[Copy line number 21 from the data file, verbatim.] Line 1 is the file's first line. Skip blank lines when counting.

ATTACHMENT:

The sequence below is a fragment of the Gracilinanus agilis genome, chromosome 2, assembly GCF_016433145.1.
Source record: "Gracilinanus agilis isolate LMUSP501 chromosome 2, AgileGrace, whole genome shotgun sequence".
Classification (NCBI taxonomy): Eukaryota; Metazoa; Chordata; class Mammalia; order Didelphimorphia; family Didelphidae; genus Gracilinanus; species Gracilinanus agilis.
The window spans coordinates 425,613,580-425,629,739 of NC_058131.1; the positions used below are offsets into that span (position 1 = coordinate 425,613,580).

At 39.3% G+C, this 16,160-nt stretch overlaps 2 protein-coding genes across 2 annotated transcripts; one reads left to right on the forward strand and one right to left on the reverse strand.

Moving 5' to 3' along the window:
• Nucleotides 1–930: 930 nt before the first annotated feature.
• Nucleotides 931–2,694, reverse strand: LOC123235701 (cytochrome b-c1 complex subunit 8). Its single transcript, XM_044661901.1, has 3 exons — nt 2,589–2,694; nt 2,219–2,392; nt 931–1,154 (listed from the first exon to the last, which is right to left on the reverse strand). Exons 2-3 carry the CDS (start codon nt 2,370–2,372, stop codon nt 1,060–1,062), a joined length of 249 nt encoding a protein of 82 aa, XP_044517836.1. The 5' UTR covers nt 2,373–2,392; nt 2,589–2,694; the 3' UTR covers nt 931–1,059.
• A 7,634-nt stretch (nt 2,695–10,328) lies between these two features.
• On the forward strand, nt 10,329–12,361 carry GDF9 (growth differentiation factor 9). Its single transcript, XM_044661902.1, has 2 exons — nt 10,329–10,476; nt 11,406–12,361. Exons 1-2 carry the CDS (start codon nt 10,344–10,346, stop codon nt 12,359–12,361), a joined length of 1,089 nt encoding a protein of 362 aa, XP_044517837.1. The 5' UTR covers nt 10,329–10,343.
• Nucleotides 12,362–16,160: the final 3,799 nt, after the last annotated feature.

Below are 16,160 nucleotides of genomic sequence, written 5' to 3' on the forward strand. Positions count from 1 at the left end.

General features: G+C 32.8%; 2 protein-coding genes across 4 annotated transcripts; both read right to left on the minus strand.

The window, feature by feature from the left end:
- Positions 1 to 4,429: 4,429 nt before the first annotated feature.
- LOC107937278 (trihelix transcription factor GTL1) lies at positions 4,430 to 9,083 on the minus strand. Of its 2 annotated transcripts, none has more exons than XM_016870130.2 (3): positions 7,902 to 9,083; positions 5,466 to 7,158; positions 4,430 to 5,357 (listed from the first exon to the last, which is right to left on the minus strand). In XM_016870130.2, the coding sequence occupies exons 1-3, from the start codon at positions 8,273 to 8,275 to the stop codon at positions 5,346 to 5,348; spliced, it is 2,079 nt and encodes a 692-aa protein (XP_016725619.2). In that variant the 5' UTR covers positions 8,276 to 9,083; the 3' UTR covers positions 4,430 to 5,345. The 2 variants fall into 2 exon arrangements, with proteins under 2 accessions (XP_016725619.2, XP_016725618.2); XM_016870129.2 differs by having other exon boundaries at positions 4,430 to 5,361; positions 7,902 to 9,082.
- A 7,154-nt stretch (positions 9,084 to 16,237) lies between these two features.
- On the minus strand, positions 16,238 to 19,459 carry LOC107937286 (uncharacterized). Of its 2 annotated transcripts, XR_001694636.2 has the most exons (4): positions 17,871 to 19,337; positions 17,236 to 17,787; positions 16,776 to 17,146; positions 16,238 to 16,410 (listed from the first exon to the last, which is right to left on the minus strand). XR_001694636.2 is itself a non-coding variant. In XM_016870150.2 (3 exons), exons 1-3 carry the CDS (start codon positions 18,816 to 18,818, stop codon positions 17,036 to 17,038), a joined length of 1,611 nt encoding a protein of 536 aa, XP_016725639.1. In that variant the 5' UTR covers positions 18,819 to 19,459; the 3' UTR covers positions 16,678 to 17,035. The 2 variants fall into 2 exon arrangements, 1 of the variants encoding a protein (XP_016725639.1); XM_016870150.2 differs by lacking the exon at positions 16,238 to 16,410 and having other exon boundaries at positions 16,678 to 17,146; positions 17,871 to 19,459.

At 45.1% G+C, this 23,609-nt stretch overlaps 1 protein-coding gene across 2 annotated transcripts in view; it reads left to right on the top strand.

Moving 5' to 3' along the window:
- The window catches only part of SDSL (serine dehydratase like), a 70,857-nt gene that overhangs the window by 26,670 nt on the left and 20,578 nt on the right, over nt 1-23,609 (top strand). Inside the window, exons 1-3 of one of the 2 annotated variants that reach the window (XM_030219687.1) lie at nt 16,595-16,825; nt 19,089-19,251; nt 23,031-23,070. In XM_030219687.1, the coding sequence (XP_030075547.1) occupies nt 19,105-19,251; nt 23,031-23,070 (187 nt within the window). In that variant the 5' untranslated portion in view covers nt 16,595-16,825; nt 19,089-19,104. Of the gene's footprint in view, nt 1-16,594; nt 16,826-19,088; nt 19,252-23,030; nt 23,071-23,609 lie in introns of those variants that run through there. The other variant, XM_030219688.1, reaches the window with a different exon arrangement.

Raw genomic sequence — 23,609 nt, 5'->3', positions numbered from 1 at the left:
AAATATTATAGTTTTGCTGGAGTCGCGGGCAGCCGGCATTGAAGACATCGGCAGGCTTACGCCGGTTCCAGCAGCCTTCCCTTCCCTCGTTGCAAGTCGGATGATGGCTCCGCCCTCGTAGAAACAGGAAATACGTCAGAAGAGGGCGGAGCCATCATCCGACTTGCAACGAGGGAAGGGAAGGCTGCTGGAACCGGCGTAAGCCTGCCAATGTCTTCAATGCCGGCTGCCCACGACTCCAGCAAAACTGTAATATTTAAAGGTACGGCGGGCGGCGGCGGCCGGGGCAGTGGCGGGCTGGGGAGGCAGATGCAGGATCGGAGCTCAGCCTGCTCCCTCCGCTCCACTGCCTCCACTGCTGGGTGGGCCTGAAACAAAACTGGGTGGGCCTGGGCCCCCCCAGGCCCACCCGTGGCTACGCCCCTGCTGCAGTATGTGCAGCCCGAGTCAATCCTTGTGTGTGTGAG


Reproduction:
- The window catches only part of SDSL (serine dehydratase like), a 70,857-nt gene that overhangs the window by 26,670 nt on the left and 20,578 nt on the right, over nt 1-23,609 (top strand). Inside the window, exons 1-3 of one of the 2 annotated variants that reach the window (XM_030219687.1) lie at nt 16,595-16,825; nt 19,089-19,251; nt 23,031-23,070. In XM_030219687.1, the coding sequence (XP_030075547.1) occupies nt 19,105-19,251; nt 23,031-23,070 (187 nt within the window). In that variant the 5' untranslated portion in view covers nt 16,595-16,825; nt 19,089-19,104. Of the gene's footprint in view, nt 1-16,594; nt 16,826-19,088; nt 19,252-23,030; nt 23,071-23,609 lie in introns of those variants that run through there. The other variant, XM_030219688.1, reaches the window with a different exon arrangement.